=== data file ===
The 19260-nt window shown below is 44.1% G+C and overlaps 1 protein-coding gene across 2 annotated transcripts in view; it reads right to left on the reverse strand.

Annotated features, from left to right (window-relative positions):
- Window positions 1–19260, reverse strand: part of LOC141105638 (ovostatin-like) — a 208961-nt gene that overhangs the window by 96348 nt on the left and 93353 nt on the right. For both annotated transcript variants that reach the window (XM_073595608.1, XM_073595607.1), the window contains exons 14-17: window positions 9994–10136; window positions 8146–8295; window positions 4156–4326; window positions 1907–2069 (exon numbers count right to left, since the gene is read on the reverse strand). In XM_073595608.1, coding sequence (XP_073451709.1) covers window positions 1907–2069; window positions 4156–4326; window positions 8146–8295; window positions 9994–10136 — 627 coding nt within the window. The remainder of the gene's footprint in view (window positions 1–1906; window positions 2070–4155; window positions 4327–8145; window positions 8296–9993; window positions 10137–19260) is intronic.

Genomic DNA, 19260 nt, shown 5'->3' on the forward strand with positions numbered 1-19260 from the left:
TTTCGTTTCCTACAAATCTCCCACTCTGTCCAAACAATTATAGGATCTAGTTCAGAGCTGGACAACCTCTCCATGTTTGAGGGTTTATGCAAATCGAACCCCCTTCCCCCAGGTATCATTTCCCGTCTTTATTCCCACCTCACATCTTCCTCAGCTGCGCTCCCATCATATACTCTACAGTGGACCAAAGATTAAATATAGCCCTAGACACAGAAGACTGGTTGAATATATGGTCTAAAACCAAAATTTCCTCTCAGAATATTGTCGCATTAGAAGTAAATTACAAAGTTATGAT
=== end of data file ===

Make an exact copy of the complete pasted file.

The 19260-nt window shown below is 44.1% G+C and overlaps 1 protein-coding gene across 2 annotated transcripts in view; it reads right to left on the reverse strand.

Annotated features, from left to right (window-relative positions):
- Window positions 1–19260, reverse strand: part of LOC141105638 (ovostatin-like) — a 208961-nt gene that overhangs the window by 96348 nt on the left and 93353 nt on the right. For both annotated transcript variants that reach the window (XM_073595608.1, XM_073595607.1), the window contains exons 14-17: window positions 9994–10136; window positions 8146–8295; window positions 4156–4326; window positions 1907–2069 (exon numbers count right to left, since the gene is read on the reverse strand). In XM_073595608.1, coding sequence (XP_073451709.1) covers window positions 1907–2069; window positions 4156–4326; window positions 8146–8295; window positions 9994–10136 — 627 coding nt within the window. The remainder of the gene's footprint in view (window positions 1–1906; window positions 2070–4155; window positions 4327–8145; window positions 8296–9993; window positions 10137–19260) is intronic.

Genomic DNA, 19260 nt, shown 5'->3' on the forward strand with positions numbered 1-19260 from the left:
TTTCGTTTCCTACAAATCTCCCACTCTGTCCAAACAATTATAGGATCTAGTTCAGAGCTGGACAACCTCTCCATGTTTGAGGGTTTATGCAAATCGAACCCCCTTCCCCCAGGTATCATTTCCCGTCTTTATTCCCACCTCACATCTTCCTCAGCTGCGCTCCCATCATATACTCTACAGTGGACCAAAGATTAAATATAGCCCTAGACACAGAAGACTGGTTGAATATATGGTCTAAAACCAAAATTTCCTCTCAGAATATTGTCGCATTAGAAGTAAATTACAAAGTTATGAT